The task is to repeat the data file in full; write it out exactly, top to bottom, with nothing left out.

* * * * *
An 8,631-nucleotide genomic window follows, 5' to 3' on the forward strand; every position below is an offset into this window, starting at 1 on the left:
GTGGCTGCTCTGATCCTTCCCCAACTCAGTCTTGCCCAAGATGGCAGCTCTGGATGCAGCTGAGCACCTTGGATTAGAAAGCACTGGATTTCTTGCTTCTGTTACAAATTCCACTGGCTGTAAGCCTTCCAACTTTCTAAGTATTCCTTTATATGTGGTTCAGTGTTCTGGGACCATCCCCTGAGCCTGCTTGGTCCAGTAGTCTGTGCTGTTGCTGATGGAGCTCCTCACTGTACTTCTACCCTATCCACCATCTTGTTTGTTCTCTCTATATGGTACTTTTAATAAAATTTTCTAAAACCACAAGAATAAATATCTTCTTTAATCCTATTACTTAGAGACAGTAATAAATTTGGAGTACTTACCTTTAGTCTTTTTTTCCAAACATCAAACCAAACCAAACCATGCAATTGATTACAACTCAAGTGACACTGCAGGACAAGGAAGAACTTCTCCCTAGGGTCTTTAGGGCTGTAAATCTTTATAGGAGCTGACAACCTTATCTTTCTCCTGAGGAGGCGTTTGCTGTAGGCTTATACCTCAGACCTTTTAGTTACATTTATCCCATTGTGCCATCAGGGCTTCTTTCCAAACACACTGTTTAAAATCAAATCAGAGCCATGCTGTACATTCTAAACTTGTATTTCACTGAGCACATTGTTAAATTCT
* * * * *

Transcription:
An 8,631-nucleotide genomic window follows, 5' to 3' on the forward strand; every position below is an offset into this window, starting at 1 on the left:
GTGGCTGCTCTGATCCTTCCCCAACTCAGTCTTGCCCAAGATGGCAGCTCTGGATGCAGCTGAGCACCTTGGATTAGAAAGCACTGGATTTCTTGCTTCTGTTACAAATTCCACTGGCTGTAAGCCTTCCAACTTTCTAAGTATTCCTTTATATGTGGTTCAGTGTTCTGGGACCATCCCCTGAGCCTGCTTGGTCCAGTAGTCTGTGCTGTTGCTGATGGAGCTCCTCACTGTACTTCTACCCTATCCACCATCTTGTTTGTTCTCTCTATATGGTACTTTTAATAAAATTTTCTAAAACCACAAGAATAAATATCTTCTTTAATCCTATTACTTAGAGACAGTAATAAATTTGGAGTACTTACCTTTAGTCTTTTTTTCCAAACATCAAACCAAACCAAACCATGCAATTGATTACAACTCAAGTGACACTGCAGGACAAGGAAGAACTTCTCCCTAGGGTCTTTAGGGCTGTAAATCTTTATAGGAGCTGACAACCTTATCTTTCTCCTGAGGAGGCGTTTGCTGTAGGCTTATACCTCAGACCTTTTAGTTACATTTATCCCATTGTGCCATCAGGGCTTCTTTCCAAACACACTGTTTAAAATCAAATCAGAGCCATGCTGTACATTCTAAACTTGTATTTCACTGAGCACATTGTTAAATTCT